Monday, August 30, 2010

The Third Eye

Through none of my own doing, you can now find the whole catalog of Third Eye TV serials from the early 80s on Youtube. The Third Eye was a Nickelodeon program that cherry-picked children's TV shows from the UK and New Zealand. Often the shows would involve an unusually sentient child or some element of pre-Christian folklore. "Children of the Stones" was the most famous, and the one that you're maybe familiar with. But the other shows -- "The Haunting of Cassie Palmer," "Into the Labyrinth," "Under the Mountain," and "The Witches and the Grinnygog"-- are special in their own right.

I didn't watch these shows the first time around, too busy watching Sesame Street and 3-2-1 Contact, but maybe I'm grown up enough now to handle them. They are creepy for sure. "The Witches and the Grinnygog" is especially good. It's all about a haunted rectory and the way its pagan past comes back to bite it in its ankle. REALLY good music by James Harpham which you can listen to with your third ear. (I've pasted in episode 1 part 1 below, but the opening is cut off so check episode 2 for the uninterrupted magic of Harpham's olde witche folke.) "The Haunting of Cassie Palmer" is also brilliant, with a lovely radiophonic theme of its own. Anyway check them out -- if you've read this far then you'll probably be into it. Here are the first parts of the first episodes of all the shows except "Children of the Stones."

Friday, August 27, 2010

F for Fake

Orson Welles and François Reichenbach's "F for Fake" (1974). Extremely meta history of hoaxing featuring art forger Elmyr de Hory. Some great footage of Welles wearing a cape and drinking wine in Ibiza. Cool soundtrack by Michel Legrand. You can watch it here, but it's such a beautiful film that I recommend the Criterion DVD. Have a good weekend!

Thursday, August 26, 2010


Been looking through some more French library records and thinking how rad they are. Somebody really needs to spread the gospel of Unidisc music/movement LPs. It's hard to describe but the music always seems to fit seamlessly with the sleeve art, together conjuring up some parallel art school universe where the children of Marx and Coca-Cola get together and do calisthenics. One Unidisc record I keep returning to is Patrice Sciortino's Gymnorythmies. There's something very Stereolab about the twinkly mallet-propelled pop art abstractions on this record. It's all very crisp and echo-y and inside-out and floaty, and surprisingly accessible for an avant garde percussion record. Below is my favorite track "Exercices Avec Cerceaux, No. 2" (half the tracks are intended for exercises with hoops, the other half for baton-work). Sounds like the weird instrumental prelude to a song off of Stereolab's Sound Dust, right before the bass guitar part kicks in, and in this respect it's a useful track to play for friends who don't know or care about library music ("No seriously, you'll like it, it sounds like Stereolab"). I also love the stick-figure graphics and Miami Dolphins color scheme. See Lunar Atrium and Continuo for more info on Unidisc, and see here for some great images of Unidisc LPs. I have heard a disturbing rumor that Sciortino is an arch conservative who composed fanfares for the gendarmes but I have yet to verify this and so probably shouldn't even be saying anything about it. That would suck though.

Technicolor Cèilidh

By Caleb Churchill.

Monday, August 23, 2010

Dívka na Koštěti

1972 Czech teen witch comedy caper, also known as "Saxana." Watch here. I need that polar bear poster!

Saturday, August 21, 2010

La fleur de vie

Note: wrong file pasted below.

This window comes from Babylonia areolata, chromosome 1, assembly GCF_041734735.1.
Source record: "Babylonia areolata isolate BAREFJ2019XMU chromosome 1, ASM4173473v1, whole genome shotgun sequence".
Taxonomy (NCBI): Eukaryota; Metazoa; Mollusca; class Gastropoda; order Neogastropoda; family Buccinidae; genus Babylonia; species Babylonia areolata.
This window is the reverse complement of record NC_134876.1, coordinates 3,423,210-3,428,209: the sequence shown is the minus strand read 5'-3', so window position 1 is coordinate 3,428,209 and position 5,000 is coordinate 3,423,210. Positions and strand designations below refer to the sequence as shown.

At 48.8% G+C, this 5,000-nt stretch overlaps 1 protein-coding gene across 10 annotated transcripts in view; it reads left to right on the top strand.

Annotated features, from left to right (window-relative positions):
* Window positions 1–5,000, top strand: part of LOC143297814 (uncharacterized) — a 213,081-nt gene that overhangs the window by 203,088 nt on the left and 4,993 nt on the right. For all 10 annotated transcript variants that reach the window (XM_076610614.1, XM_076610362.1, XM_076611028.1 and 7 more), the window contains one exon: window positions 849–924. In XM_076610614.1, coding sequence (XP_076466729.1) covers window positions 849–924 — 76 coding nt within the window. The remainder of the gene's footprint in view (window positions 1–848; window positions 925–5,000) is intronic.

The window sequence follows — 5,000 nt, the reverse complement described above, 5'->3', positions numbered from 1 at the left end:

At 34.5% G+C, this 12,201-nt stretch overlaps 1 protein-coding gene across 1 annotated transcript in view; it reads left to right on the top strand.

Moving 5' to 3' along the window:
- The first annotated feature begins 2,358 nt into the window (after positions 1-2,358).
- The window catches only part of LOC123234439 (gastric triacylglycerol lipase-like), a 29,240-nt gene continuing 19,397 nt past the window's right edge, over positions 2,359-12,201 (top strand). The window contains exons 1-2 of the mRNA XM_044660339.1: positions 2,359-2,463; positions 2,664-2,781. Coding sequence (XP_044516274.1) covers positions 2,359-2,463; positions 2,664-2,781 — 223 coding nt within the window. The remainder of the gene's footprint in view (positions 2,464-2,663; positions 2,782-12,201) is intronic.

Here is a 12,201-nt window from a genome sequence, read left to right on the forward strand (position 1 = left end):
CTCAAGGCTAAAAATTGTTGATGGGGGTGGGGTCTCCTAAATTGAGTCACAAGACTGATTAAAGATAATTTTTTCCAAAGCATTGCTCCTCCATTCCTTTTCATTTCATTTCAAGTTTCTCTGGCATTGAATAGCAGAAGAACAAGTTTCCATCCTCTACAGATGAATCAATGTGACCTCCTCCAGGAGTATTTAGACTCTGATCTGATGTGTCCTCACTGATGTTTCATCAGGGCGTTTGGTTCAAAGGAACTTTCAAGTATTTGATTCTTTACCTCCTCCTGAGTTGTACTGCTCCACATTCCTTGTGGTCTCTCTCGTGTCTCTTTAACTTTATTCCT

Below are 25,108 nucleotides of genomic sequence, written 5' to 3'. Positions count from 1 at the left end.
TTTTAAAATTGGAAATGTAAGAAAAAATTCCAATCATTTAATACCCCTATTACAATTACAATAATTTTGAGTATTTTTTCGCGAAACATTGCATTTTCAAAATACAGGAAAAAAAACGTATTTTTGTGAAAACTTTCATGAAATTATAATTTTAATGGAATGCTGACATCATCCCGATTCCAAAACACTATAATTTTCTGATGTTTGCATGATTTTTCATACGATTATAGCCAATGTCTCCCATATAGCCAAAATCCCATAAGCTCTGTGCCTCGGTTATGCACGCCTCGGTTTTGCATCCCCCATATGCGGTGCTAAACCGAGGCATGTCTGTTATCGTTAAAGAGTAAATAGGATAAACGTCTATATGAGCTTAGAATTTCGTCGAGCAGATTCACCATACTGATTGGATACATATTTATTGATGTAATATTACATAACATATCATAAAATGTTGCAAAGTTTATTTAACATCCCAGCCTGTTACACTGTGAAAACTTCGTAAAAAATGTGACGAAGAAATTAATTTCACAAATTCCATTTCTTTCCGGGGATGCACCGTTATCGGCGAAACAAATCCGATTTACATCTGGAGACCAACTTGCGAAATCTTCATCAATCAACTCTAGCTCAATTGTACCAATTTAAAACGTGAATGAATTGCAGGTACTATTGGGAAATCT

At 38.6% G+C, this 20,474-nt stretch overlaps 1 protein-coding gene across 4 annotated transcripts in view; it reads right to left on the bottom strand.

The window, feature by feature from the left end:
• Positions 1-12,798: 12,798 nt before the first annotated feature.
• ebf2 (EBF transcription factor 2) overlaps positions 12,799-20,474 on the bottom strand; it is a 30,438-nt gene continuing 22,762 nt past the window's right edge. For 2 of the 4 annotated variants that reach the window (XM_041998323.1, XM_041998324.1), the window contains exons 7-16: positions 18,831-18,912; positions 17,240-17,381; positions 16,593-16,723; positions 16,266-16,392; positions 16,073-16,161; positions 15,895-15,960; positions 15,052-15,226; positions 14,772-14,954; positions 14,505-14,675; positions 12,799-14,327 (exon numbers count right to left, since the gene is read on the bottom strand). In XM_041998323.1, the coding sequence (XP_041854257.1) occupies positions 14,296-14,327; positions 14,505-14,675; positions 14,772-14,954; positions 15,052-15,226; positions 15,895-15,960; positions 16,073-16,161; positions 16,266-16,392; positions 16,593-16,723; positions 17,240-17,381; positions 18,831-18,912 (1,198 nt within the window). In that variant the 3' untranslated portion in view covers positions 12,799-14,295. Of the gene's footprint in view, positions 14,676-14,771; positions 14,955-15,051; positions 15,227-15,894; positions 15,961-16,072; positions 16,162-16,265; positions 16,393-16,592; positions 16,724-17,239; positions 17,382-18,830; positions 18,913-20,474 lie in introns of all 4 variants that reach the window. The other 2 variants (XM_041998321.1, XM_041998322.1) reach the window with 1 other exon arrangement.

This record reminds me of going on school field trips to see Mummenschanz, who for some reason often toured through the college town where I grew up. It's intended for children's music and movement exercises, but being French and from the 70s it fires off very different associations than the post-war British things I've been posting. More stretchy unitard than plimsolls and shorts, if you know what I mean. I always seem to find one of these Unidisc records when I visit Montreal. Never all at once, just here and there like buried treasures in record and book shops. This is one is my favorites. It's like a sound college of ethnic percussion, winds, narration, field recordings and electronic effets aimed at conjuring up magical forests and "tourbillon dans l'espace." Here's the side-long track where everything comes together as a kind of mini radio-play.

*soundclip taken down*

Thursday, August 19, 2010

Hear and Now

I'm going out of order here. This is John Paynter's second book about children's music education, circa 1972. I'll post the first one in a bit. Who is John Paynter? There's a nice obit in the Guardian explaining how Paynter, like Carl Orff, revolutionized the music curriculum by moving away from rote learning and towards an emphasis on creativity, imagination and improvisation. Instead of teaching kids the proper way to hold a bassoon he was more interested in meeting them on their own ground by connecting sounds (not just musical sounds but noises, etc.) to feelings and felt experience. In another book, for example, he speaks of a successful music lesson about the idea of "vastness." "If possible we'd try to have some first-hand experience: going out on to a hill-top or a moor if we lived in the country; to the top of a church-tower to survey the landscape; to the beach to look at the vastness of the sea. If we lived in a town we might look at and talk about the canopy of sky above the roofs of a city, or the vast stretching-out of tall factory chimneys." Paynter also seemed to have a good sense of music's place in a broader spectrum of creative endeavor, and so his books always include lots of photos of sculptures, paintings and the like -- a bit like Kurt Rowland's Looking and Seeing series, not to mention Ghost Box releases. I love the photos in Hear and Now. The one with the crouching kids and Count Dracula figure is, I believe, a photo of Paynter's friend R. Murray Schafer, which somebody also posted up on Found Objects. There is a companion record to this book that I desperately need.